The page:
When I first arrived in Taiwan in 1991, you could see these six characters in many public places - bus stations, for instance, and government offices. Nowadays, despite the return to power of the Chinese Nationalists (the KMT), this slogan isn't nearly so evident. Read from right to left, the characters literally mean 'May the Republic of China live ten thousand years!' but a better translation would be 'Long live the Republic of China!' The Mandarin pronunciation of 中華民國萬歲 is Zhonghua Minguo Wan Sui.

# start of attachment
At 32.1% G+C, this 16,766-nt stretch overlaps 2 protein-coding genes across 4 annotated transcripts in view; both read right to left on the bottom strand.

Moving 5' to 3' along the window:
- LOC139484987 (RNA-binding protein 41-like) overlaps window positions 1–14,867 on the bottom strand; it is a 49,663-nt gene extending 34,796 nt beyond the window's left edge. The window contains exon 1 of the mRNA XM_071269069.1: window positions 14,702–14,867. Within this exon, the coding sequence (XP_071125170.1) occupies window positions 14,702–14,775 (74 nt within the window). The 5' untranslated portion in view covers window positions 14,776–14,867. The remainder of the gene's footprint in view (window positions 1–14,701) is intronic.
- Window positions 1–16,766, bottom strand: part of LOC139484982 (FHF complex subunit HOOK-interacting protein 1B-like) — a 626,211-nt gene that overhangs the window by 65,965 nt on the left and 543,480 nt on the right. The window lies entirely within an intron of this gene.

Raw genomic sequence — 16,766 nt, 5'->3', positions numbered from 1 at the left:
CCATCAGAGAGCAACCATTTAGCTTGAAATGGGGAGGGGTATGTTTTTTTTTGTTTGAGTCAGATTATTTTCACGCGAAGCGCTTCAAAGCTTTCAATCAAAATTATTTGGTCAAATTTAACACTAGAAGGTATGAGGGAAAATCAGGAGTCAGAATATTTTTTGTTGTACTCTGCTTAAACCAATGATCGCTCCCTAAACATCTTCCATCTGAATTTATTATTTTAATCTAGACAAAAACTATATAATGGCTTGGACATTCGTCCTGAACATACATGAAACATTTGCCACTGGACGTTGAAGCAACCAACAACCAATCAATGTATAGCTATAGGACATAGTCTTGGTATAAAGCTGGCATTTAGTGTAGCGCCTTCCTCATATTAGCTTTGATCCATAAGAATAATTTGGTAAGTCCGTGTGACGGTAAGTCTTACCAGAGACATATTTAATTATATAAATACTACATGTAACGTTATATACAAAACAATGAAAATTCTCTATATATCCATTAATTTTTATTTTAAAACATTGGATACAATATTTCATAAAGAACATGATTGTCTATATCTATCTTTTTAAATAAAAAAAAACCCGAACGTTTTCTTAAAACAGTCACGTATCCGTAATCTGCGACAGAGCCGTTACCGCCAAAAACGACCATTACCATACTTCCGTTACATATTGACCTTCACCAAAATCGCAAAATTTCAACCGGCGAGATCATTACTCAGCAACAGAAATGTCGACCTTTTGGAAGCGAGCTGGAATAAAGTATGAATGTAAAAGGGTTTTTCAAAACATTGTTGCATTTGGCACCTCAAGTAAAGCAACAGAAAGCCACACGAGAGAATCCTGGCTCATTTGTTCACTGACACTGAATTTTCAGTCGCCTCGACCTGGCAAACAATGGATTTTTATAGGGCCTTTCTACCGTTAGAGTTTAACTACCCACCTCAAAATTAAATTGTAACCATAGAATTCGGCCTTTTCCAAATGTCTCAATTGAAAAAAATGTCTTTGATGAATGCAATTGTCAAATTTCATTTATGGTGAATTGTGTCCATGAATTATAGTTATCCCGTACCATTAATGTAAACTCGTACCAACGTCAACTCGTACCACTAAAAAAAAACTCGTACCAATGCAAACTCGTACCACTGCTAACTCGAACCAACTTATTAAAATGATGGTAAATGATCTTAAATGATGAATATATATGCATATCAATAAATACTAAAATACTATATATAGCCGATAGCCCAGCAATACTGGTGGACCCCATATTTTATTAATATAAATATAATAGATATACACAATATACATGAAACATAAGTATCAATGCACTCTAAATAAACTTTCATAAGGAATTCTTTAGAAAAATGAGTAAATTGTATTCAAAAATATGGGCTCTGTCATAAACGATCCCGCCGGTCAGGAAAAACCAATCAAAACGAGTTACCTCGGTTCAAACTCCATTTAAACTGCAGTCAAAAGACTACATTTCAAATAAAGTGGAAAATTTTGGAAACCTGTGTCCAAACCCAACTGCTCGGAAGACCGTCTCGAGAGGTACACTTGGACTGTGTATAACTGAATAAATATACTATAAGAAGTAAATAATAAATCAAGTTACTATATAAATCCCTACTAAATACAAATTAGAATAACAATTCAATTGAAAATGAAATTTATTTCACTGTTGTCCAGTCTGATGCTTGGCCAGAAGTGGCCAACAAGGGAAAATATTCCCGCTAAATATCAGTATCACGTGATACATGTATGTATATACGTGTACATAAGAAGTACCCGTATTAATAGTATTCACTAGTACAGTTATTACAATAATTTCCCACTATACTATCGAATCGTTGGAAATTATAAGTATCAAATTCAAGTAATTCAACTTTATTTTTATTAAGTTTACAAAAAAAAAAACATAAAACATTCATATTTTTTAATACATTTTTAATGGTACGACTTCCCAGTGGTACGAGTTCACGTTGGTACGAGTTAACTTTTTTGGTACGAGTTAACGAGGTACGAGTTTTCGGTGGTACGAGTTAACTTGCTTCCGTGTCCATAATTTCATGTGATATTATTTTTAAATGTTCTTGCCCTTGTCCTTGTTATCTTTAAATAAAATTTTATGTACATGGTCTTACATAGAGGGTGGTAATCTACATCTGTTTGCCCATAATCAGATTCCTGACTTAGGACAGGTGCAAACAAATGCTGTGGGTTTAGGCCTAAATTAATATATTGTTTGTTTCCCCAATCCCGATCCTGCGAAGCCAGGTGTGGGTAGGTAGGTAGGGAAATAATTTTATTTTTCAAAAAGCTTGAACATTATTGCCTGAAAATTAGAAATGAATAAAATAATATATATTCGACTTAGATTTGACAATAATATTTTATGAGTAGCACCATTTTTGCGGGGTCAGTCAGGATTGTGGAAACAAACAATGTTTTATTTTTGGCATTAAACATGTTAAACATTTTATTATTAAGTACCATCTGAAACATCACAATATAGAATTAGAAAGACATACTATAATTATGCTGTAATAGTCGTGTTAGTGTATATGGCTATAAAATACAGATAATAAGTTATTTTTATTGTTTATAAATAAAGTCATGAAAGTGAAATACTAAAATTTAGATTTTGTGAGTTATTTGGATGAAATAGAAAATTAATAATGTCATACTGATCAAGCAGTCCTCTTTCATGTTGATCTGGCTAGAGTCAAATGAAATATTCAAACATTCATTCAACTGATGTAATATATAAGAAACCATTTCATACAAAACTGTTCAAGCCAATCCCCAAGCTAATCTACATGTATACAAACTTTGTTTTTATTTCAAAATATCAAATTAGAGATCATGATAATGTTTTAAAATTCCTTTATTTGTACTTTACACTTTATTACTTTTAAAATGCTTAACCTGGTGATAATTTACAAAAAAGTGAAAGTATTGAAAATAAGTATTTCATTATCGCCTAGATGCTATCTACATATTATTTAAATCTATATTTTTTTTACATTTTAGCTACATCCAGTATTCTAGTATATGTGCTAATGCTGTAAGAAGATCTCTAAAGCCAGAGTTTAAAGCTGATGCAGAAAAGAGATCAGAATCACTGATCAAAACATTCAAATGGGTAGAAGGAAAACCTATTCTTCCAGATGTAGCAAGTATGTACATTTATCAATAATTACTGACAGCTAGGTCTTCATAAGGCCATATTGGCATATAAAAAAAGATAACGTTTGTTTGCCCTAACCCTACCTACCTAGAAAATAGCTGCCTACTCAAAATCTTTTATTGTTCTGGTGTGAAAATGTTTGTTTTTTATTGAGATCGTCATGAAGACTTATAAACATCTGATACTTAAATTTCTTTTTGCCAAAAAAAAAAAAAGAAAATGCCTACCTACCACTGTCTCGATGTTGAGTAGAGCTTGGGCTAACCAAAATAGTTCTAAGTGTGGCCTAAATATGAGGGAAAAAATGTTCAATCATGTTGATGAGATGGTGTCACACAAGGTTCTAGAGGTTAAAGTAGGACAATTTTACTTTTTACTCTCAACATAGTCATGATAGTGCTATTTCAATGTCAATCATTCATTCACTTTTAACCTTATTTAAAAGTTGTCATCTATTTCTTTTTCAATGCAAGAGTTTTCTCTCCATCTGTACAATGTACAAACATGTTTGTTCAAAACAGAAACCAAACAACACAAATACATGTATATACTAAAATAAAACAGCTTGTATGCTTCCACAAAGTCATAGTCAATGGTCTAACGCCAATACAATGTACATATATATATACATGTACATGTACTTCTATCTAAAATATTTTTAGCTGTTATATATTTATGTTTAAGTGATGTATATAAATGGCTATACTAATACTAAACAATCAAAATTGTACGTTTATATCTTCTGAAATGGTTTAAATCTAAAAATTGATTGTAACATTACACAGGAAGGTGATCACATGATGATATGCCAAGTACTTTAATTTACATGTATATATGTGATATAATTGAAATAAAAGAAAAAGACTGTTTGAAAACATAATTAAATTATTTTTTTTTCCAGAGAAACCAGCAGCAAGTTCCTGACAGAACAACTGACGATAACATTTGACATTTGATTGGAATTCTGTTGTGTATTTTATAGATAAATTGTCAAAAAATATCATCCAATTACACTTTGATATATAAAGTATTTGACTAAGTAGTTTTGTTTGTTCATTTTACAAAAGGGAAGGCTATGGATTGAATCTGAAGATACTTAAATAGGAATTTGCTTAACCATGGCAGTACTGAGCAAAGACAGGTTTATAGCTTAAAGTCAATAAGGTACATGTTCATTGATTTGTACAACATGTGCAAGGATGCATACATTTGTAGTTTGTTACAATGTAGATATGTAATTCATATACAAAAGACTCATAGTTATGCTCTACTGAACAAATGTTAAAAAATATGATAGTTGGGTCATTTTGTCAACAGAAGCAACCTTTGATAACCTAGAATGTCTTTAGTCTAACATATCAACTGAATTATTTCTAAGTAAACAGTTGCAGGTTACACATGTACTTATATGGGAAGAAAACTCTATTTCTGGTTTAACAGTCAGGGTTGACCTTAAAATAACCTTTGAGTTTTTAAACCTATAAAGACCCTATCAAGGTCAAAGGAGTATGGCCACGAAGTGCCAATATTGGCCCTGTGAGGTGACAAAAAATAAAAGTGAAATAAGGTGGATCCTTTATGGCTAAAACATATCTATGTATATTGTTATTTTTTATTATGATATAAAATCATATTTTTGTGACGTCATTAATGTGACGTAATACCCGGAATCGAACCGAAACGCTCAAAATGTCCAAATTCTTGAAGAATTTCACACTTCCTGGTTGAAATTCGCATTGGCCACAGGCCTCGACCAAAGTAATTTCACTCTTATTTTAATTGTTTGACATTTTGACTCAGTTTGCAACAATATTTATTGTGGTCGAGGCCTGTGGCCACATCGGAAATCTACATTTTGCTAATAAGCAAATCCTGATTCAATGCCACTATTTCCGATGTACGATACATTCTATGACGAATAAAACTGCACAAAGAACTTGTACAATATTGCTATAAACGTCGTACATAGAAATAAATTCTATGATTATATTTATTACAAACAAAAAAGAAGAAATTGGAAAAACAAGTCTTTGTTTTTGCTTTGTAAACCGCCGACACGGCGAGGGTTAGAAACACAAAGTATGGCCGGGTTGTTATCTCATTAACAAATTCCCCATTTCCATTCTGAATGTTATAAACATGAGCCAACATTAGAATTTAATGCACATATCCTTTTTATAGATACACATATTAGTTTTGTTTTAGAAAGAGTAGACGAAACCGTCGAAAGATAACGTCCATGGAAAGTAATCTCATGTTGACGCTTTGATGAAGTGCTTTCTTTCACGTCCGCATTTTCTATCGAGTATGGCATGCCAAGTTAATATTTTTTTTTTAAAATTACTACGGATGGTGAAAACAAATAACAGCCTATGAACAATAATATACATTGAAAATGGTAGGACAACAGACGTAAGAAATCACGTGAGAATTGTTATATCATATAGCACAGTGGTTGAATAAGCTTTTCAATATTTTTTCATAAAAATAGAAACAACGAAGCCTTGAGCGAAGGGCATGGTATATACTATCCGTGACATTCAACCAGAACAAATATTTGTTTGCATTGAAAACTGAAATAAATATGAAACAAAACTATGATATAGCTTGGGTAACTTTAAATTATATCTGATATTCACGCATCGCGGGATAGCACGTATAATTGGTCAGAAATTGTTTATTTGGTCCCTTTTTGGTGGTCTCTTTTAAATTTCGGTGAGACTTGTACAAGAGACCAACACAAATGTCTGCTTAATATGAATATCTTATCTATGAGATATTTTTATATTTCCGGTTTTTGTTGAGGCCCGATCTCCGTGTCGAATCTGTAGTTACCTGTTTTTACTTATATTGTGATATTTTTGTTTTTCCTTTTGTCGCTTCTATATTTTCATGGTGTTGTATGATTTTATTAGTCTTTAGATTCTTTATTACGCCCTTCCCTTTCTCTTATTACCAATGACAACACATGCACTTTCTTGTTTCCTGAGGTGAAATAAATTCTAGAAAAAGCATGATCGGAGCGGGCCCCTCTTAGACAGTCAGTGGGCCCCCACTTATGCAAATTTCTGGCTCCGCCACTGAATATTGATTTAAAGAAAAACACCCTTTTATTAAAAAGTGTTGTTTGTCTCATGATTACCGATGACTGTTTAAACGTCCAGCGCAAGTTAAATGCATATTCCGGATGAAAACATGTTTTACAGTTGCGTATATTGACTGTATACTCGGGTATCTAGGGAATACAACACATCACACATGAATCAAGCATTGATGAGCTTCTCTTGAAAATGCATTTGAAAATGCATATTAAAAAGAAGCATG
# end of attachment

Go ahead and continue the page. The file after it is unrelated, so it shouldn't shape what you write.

Some argue that the ROC is long dead, having passed into history when the People's Republic of China (PRC) was founded in 1949. Others maintain it lingered until the 1970s, but lost all legitimacy when first it withdrew from the United Nations (because the UN voted to recognise the PRC as China's legitimate government); and then President Carter severed diplomatic ties between the ROC and the USA.
However, the ROC on Taiwan continues to meet the four criteria of statehood in international law: a permanent population; a defined territory; an effective government; and the capacity to enter into relations with other countries. At the time of writing, 23 countries have diplomatic relations with the ROC, the most important among them being Paraguay and Panama.
I took this photo at the Jianguo Brewery in central Taipei.